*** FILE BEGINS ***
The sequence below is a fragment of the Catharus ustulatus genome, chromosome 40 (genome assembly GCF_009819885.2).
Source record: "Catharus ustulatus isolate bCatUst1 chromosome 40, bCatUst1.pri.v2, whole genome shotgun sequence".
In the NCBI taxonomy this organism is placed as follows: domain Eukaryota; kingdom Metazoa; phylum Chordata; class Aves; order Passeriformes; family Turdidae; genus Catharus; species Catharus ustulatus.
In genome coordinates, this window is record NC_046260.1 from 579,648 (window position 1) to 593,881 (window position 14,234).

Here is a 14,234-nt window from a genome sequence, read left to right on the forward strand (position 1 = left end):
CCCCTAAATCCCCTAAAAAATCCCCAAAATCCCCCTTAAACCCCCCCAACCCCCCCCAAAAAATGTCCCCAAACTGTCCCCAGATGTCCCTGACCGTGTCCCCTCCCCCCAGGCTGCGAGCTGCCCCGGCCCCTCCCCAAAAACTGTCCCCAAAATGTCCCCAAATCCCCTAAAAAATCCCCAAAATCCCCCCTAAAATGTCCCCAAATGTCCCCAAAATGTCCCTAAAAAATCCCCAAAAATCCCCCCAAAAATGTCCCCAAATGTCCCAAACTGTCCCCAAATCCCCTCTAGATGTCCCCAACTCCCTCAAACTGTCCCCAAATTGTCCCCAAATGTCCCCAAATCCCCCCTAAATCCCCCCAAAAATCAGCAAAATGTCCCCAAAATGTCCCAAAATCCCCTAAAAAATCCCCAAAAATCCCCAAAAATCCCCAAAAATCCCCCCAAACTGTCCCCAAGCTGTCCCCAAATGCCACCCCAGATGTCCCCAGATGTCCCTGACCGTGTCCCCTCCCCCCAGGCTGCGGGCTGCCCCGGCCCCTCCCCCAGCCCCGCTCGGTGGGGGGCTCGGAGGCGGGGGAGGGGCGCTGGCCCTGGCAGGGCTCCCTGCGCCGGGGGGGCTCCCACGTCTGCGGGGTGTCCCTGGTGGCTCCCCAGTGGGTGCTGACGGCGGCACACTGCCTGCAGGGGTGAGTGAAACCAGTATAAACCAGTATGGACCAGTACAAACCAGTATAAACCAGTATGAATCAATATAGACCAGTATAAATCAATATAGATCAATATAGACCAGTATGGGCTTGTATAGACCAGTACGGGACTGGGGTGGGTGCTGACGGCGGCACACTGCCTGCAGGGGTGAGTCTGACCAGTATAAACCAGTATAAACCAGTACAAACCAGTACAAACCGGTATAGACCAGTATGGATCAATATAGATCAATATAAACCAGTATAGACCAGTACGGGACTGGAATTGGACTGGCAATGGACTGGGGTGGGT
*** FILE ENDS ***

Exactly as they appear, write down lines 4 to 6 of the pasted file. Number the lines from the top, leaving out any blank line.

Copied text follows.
In genome coordinates, this window is record NC_046260.1 from 579,648 (window position 1) to 593,881 (window position 14,234).

Here is a 14,234-nt window from a genome sequence, read left to right on the forward strand (position 1 = left end):
CCCCTAAATCCCCTAAAAAATCCCCAAAATCCCCCTTAAACCCCCCCAACCCCCCCCAAAAAATGTCCCCAAACTGTCCCCAGATGTCCCTGACCGTGTCCCCTCCCCCCAGGCTGCGAGCTGCCCCGGCCCCTCCCCAAAAACTGTCCCCAAAATGTCCCCAAATCCCCTAAAAAATCCCCAAAATCCCCCCTAAAATGTCCCCAAATGTCCCCAAAATGTCCCTAAAAAATCCCCAAAAATCCCCCCAAAAATGTCCCCAAATGTCCCAAACTGTCCCCAAATCCCCTCTAGATGTCCCCAACTCCCTCAAACTGTCCCCAAATTGTCCCCAAATGTCCCCAAATCCCCCCTAAATCCCCCCAAAAATCAGCAAAATGTCCCCAAAATGTCCCAAAATCCCCTAAAAAATCCCCAAAAATCCCCAAAAATCCCCAAAAATCCCCCCAAACTGTCCCCAAGCTGTCCCCAAATGCCACCCCAGATGTCCCCAGATGTCCCTGACCGTGTCCCCTCCCCCCAGGCTGCGGGCTGCCCCGGCCCCTCCCCCAGCCCCGCTCGGTGGGGGGCTCGGAGGCGGGGGAGGGGCGCTGGCCCTGGCAGGGCTCCCTGCGCCGGGGGGGCTCCCACGTCTGCGGGGTGTCCCTGGTGGCTCCCCAGTGGGTGCTGACGGCGGCACACTGCCTGCAGGGGTGAGTGAAACCAGTATAAACCAGTATGGACCAGTACAAACCAGTATAAACCAGTATGAATCAATATAGACCAGTATAAATCAATATAGATCAATATAGACCAGTATGGGCTTGTATAGACCAGTACGGGACTGGGGTGGGTGCTGACGGCGGCACACTGCCTGCAGGGGTGAGTCTGACCAGTATAAACCAGTATAAACCAGTACAAACCAGTACAAACCGGTATAGACCAGTATGGATCAATATAGATCAATATAAACCAGTATAGACCAGTACGGGACTGGAATTGGACTGGCAATGGACTGGGGTGGGT